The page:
4 paragraph contract analysis (Business Law)

(choose 1 of the attachments to make an analysis about)

Each student is to produce a 4 paragraph paper analyzing a contract. In advance of the paper send, for review by the instructor, a copy of a contract used in everyday life, e.g., insurance, credit card, rental agreement, gym membership, etc. Send this by email. Be creative. It can be a blank contract. Several websites offer free form contracts. There are contracts in Canvas under Contract Examples Module. The copy of the contract must be turned in with the paper unless you are using one that is in Canvas. In that case, merely reference the title of the contract in your report. A URL is not a substitute. Please make sure any confidential data has been deleted or blacked out. A four paragraph typed summary of the contract must be attached which discusses any features of the contract that were covered in the text.

The first paragraph is to be a summary of the entire contract. Please note that I said a summary – which means an overview of the contract and not a detailed description. Your summary paragraph should not be much longer than the 3 other paragraphs. I’m looking for an overview of the contract and not what each section is about.

The other three paragraphs are to be used to discuss and analyze three different clauses in the contract (one per paragraph) and how they relate to the textbook and lecture. Be sure and indicate which paragraph in the contract you are discussing, e.g., #1 of the contract talks about x, y, and z.

I am looking for an analysis of how each clause relates to the class material. Little or no analysis will result in point deductions. Summarizing the clause is not an analysis. Show me that you understand how this clause functions in the “real world”. I want to see that you understand the legal consequences of each clause you are discussing and not just paraphrasing the contract wording. Hypothetical examples are an easy way of showing this. You must also refer by page or chapter to the part(s) of the text you are using. It is not sufficient to say “according to the text” or something similar. Additionally, do not reference other textbooks. I don’t have access to them so I can verify the reference. If you don’t have a text, there is one on reserve in the library or you can refer to the chapter the legal concept is found in by using the Power Point slides. I don’t mind if you use the 6th or 7th edition but say so as I waste time looking through all texts to see which one a student used. That will bring about a point(s) deduction.

What Not To Put in Your Contract Report

Discussing the formation of a contract is not acceptable. In other words, Express/Implied Contracts, Offer; Acceptance; Consideration; Bilateral; etc., are not clauses in most contracts. Only discuss these if the contract includes language such as: “The parties acknowledge that there is a valid offer and acceptance……” Most contracts do not have wording to this effect so don’t talk about offer, acceptance and consideration, etc. Don’t talk about an express contract. If you are unsure, then ask me via email. Most contracts don’t say, “This is an express contract”. If your contract is in writing IT’S AN EXPRESS CONTRACT! It is probably a bilateral contract as well. You will receive no extra points if you state this. If you use any of these concepts as the legal concept in your analysis and, the legal concept isn’t the subject of that clause, you will receive no points for that clause. Each clause is worth 11 points so that’s a huge loss of points.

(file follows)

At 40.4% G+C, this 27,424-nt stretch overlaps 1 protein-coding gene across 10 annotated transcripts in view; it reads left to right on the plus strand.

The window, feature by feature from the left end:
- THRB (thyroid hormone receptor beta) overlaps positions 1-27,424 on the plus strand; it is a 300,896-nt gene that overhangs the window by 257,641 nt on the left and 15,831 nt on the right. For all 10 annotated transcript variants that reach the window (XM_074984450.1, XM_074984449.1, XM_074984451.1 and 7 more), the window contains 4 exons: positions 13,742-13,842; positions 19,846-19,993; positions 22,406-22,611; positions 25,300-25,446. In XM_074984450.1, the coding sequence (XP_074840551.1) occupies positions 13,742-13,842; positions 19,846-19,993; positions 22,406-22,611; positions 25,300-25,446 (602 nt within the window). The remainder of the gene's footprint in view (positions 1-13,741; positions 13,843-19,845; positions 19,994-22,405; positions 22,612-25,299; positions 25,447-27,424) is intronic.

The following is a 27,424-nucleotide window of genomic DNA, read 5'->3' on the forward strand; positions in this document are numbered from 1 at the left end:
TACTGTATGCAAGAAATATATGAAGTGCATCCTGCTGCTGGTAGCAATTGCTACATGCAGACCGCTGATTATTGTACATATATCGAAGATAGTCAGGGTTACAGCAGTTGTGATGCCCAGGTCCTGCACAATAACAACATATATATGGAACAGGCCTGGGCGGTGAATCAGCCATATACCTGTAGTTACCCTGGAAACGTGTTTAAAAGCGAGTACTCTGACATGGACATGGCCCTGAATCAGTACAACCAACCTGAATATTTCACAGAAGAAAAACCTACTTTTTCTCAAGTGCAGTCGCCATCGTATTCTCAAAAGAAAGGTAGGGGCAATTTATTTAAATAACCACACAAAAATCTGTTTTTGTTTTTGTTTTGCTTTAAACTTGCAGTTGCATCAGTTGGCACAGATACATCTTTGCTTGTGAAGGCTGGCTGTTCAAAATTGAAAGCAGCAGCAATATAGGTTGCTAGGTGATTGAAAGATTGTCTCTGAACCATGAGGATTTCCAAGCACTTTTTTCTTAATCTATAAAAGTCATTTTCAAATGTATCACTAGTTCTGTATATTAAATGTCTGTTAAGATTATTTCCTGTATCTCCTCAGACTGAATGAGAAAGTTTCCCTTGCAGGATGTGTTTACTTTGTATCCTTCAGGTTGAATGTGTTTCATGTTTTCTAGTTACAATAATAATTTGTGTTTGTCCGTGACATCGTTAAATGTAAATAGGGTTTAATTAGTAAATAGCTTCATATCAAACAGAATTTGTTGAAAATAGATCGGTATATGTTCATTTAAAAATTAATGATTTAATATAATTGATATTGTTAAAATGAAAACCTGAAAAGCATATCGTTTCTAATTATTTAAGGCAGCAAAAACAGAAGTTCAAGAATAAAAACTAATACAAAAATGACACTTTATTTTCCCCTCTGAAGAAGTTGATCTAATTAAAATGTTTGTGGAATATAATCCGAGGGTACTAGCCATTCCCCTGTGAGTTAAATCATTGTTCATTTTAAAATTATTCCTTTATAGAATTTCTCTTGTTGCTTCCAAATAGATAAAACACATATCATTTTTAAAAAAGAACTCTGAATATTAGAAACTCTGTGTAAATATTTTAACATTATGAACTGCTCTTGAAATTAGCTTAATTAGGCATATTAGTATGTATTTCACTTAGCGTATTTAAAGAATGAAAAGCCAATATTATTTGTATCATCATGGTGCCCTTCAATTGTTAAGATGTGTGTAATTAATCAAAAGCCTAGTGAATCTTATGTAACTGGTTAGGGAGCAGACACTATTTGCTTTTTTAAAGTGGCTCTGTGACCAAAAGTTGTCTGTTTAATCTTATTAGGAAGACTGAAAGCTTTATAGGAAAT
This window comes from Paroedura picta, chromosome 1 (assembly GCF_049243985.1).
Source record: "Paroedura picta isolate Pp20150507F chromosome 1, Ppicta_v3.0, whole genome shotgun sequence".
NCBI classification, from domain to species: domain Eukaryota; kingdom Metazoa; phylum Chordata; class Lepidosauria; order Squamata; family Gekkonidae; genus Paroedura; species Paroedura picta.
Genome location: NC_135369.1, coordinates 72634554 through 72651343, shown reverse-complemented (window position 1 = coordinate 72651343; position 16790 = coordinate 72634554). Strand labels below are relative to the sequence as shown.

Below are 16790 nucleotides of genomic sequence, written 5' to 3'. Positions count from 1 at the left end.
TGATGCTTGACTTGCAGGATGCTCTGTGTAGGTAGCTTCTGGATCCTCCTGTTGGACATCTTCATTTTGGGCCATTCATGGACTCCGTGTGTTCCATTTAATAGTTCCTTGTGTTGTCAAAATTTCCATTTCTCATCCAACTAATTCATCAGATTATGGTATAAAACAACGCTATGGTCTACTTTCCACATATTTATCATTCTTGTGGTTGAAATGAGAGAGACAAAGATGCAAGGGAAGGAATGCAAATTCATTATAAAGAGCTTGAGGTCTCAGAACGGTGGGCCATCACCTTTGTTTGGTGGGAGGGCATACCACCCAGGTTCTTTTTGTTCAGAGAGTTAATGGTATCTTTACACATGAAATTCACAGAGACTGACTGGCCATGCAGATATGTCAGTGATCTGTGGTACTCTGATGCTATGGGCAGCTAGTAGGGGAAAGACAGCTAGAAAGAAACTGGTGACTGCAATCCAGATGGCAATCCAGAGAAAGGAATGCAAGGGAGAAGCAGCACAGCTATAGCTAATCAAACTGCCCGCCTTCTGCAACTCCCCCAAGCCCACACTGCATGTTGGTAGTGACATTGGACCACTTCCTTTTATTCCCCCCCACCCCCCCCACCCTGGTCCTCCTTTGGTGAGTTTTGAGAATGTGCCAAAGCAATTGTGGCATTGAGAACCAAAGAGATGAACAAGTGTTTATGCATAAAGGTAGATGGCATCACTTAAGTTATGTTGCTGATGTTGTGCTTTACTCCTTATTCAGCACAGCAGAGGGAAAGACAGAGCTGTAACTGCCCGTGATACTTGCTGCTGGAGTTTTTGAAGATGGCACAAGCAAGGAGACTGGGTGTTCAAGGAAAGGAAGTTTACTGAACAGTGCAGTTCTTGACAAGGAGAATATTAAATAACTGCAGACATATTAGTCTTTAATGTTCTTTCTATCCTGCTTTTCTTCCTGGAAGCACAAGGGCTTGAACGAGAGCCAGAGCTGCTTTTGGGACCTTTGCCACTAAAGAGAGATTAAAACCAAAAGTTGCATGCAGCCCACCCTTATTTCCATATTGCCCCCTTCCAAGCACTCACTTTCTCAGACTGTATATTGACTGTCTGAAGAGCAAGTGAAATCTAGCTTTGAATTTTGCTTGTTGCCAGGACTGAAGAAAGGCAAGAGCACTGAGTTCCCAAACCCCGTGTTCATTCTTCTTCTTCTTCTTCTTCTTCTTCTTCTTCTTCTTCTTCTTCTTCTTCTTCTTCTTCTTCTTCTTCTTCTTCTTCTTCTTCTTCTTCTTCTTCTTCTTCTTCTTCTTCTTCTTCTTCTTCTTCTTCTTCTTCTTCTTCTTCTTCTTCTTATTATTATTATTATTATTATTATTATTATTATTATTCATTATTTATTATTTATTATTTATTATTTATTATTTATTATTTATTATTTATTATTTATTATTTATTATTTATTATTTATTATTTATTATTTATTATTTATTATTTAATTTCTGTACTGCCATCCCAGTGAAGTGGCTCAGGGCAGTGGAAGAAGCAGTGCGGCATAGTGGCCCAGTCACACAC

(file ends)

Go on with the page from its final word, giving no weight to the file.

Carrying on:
If you are using a rental or lease agreement for real property, at least one clause must be from outside of the chapter titled “Landlord and Tenant. If all three of your clauses rely on that chapter, there will be an automatic 11 point deduction. Please email me if you are unsure of your clauses. Please remember, agreements for real property do not follow the UCC. So, if using an agreement for real property, do not discuss any of those UCC chapters .

Students in online classes often miss the easiest clause to talk about – ADR or Arbitration as it doesn’t have extensive coverage in the text. However, it is critical in the business world. Most contracts have “boiler plate” clauses towards their end. These clauses are the easiest to use as the text generally has good information on them as well as examples. If you are using an example from the text, be sure to reference that.

It is strongly advised to have your contract chosen before mid-term and reviewed by me, the instructor, shortly after that. I will also be happy to review and make any comments on your rough draft if submitted to me a minimum of 48 hours before the due date. If I review your rough draft and suggest changes, subsequent requests for review are welcomed but must include the previously suggested changes.

Spelling and grammar are part of the grading and deductions will be taken if there are errors in these areas. The Writing Center on campus is free to all Cuyamaca students but you will need an appointment.

I also take into account the difficulty of the subject matter you have attempted. It is easy to talk about “termination” of a contract. It is more complex to talk about “subrogation” or “risk of loss”. Be sure that you are not talking about the UCC when dealing with a contract for real property, services, e-contracts, etc.

Here is how the grading rubric breaks down:

Summary paragraph , 5 points;

Clause 1, 2 and 3, 9 points each with a further breakdown for each clause of 2 points for correctly identifying a concept, 2 points for defining it, 2 points for referencing it to the text, and 5 points for the analysis;

Contract attached , 2 points; and,

6 points for spelling and grammar.

You can see that a long summary paragraph will not make up for an inadequate analysis.

 
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